I was also leaving a theater a few months ago with a friend, talking about the movie we’d just seen, and I realized everything that was coming out of my mouth was nitpicks, corrections, things the filmmakers could have done better.
When did that take precedence over “that was a great movie?” When did that replace “that was a great movie?” I’m ashamed of myself. I’m an insufferable expert in a world of insufferable experts.
When did the anonymity of the internet first take hold in that way? There was a first time when someone shared pictures of their family vacation in Solvang — and the first commenter did not say “that’s cool,” or “I’ve never been to Solvang,” but “man, you have a fat face.”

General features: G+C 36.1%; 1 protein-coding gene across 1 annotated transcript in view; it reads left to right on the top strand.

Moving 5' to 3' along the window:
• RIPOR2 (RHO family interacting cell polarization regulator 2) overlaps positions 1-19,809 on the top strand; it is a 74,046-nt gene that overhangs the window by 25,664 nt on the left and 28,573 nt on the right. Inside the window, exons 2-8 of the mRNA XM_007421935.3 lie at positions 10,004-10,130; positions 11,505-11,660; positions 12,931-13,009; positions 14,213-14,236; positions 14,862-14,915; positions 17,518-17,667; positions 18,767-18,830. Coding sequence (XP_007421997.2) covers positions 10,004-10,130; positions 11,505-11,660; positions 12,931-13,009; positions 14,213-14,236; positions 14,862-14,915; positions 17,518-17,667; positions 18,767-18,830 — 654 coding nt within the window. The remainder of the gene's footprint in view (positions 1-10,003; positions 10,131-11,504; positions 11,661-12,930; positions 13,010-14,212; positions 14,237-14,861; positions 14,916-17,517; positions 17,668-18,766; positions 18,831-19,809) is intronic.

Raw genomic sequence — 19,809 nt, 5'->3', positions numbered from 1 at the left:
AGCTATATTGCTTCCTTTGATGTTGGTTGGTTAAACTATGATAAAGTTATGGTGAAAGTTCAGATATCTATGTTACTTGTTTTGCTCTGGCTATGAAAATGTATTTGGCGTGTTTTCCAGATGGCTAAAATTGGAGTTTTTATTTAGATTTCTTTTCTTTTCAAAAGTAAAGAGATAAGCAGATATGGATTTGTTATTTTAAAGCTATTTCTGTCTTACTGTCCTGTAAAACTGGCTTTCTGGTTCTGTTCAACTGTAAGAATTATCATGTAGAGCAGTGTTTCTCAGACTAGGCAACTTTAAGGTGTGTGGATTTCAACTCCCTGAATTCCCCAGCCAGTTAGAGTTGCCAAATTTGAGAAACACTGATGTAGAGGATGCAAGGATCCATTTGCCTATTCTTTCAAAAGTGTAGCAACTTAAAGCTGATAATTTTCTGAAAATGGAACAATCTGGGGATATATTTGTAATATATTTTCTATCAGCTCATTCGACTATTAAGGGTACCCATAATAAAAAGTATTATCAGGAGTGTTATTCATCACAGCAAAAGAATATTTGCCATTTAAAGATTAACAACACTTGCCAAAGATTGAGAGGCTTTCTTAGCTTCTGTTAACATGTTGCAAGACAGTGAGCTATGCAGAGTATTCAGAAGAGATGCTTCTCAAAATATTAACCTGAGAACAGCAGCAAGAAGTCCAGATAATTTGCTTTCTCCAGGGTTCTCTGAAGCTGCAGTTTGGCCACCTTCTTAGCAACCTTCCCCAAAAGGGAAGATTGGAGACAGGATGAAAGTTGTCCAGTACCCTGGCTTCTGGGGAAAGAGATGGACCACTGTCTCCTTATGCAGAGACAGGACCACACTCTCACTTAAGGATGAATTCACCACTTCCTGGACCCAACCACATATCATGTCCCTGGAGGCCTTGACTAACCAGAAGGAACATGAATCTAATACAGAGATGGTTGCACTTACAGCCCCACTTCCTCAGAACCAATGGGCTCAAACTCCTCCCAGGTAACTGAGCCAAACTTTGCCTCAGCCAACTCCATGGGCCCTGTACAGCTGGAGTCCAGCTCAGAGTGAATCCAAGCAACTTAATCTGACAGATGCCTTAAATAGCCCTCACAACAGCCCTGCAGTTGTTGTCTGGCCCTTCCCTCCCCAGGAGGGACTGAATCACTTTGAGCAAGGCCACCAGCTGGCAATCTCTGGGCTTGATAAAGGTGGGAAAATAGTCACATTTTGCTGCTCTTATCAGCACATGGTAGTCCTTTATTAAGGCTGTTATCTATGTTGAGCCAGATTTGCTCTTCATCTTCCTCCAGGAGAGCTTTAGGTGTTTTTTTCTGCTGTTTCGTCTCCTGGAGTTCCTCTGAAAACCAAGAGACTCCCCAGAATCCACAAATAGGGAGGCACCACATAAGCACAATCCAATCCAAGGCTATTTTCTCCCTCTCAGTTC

2. Scott Kurtz comments:
All I would add is that I’m guilty of this myself. I think it’s a frame of mind that a lot of media companies are actively herding us into, actually. The industry of “preparing” for new media to be released has become almost bigger than the industry of releasing new media.
We’ve all been made “experts”. We’ve all been invited behind the scenes. We won’t purchase DVDs that don’t contain detailed documentation of the process including all the deleted scenes and line flubs.
Are we losing something in this bargain? Are we losing the magic by becoming so involved in the process?
Yes, it is really interesting to contemplate, indeed.